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Flipping the Classroom has generated quite a stir in public education recently. If you haven’t heard, a “flipped classroom” essentially inverts traditional teaching methods, delivering instruction online to students outside of class, and moving “homework” into the classroom. Students watch video lectures at home at their own pace, communicating with their teacher and other students through online discussions. When students return to the classroom, the teacher provides application exercises and activities, revisit concepts that students don’t understand, and supports students at their own pace in the classroom. It is growing in popularity, although it has its fair share of critics as might be expected of any new, different model of teaching, which has relied on delivering instruction to students in the classroom, and sending assignments home to be completed by the next class session…the opposite of the flipped classroom.
“Global executives are suffering from a crisis of confidence. According to a survey by Harvard Business Publishing, their leaders lack the skills to achieve strategic goals, and the need to develop stronger leadership capability extends to middle managers, who are being asked to do more than ever before.”1
Harvard Business Publishing released the results of its global survey of executives and senior talent development professionals this morning, and it reveals a "striking deficit in leadership talent. Only 32% of the 800+ respondents believe that their organizations have the right leadership talent and skills to achieve their organizations’ strategic goals. Just 31% are confident their leaders have the right leadership skills to cope with the current business environment."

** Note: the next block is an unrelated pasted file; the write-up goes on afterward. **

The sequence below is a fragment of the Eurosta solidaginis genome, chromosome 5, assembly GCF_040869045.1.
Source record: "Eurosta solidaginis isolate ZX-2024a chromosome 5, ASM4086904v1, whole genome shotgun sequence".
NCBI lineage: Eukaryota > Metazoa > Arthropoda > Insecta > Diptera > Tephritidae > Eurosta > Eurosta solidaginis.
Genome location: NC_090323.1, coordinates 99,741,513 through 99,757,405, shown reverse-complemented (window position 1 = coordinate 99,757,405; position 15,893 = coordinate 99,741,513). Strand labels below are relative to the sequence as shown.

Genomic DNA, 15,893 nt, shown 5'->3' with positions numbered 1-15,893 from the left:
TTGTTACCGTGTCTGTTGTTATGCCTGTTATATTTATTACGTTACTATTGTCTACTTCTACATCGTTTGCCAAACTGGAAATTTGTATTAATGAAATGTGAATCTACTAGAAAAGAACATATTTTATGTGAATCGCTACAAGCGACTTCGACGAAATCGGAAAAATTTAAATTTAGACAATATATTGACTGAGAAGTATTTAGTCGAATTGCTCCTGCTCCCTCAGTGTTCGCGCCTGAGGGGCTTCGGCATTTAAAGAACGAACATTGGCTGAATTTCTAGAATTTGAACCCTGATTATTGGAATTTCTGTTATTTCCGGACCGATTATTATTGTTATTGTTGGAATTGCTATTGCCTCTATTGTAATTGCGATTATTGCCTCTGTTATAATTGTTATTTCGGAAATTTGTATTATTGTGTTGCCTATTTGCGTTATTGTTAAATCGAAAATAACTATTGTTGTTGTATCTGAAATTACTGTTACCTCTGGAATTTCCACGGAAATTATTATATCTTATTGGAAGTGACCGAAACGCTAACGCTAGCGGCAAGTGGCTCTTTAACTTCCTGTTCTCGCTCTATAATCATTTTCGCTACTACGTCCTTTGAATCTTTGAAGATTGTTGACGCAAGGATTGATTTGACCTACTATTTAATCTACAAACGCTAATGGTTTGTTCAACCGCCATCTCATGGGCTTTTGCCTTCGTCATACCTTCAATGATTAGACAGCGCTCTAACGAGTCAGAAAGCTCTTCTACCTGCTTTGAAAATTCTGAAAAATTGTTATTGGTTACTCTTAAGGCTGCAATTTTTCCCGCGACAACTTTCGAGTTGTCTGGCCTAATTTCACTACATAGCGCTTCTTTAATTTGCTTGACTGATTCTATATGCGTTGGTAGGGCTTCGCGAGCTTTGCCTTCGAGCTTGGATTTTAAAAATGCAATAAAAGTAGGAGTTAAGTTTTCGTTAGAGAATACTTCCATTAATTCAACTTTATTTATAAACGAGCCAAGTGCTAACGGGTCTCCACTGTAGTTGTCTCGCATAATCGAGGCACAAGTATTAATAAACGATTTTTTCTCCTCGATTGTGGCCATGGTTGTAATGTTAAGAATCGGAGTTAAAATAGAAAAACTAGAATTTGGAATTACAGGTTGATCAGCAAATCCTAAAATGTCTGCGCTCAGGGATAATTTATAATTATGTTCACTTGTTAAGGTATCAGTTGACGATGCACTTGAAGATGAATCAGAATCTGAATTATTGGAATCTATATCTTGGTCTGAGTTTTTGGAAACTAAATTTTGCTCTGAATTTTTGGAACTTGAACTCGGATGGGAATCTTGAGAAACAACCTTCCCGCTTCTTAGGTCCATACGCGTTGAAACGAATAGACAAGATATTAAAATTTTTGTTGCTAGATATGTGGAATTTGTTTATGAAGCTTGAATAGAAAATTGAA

If this resonates with you, read on to learn 5 Steps to Leader Development When You Have Too Many Priorities and Not Enough Time!
Review these 5 reasons that leaders fail to develop, and ask yourself if any of them apply to you!
What does it mean to be open to learning from experience? When we are open to learning from experience, we embrace everything we encounter in life as an opportunity to learn, grow, and develop. We believe we can and will learn, and we intentionally grow and develop from our experiences. It sounds simple and straightforward, but it can be deceptively difficult.
Many executive and leadership development courses advertised today by universities and consulting firms include claims that the programs will accelerate development. These programs are intended to enable leaders to gain expanded leadership capabilities through challenging developmental experiences. Acceleration of a leader’s development takes place as a result of critical program design elements. For example, one well-known model from the Center for Creative Leadership recommends that the most effective leadership development programs contain assessment, challenge, and support.
“If you want to teach people a new way of thinking, don’t bother trying to teach them. Instead, give them a tool, the use of which will lead to new ways of thinking.”
In Star Trek, Captain Kirk often dramatically directed “Warp drive, Mr. Scott!” The camera went in tight on Mr. Scott’s hand as he pushed the accelerator forward, and the Enterprise jumped out of sight to another distant galaxy, faster than the speed of light. [Cue Star Trek theme]
The two quotes following convey my perspective on leaders and learning very well:
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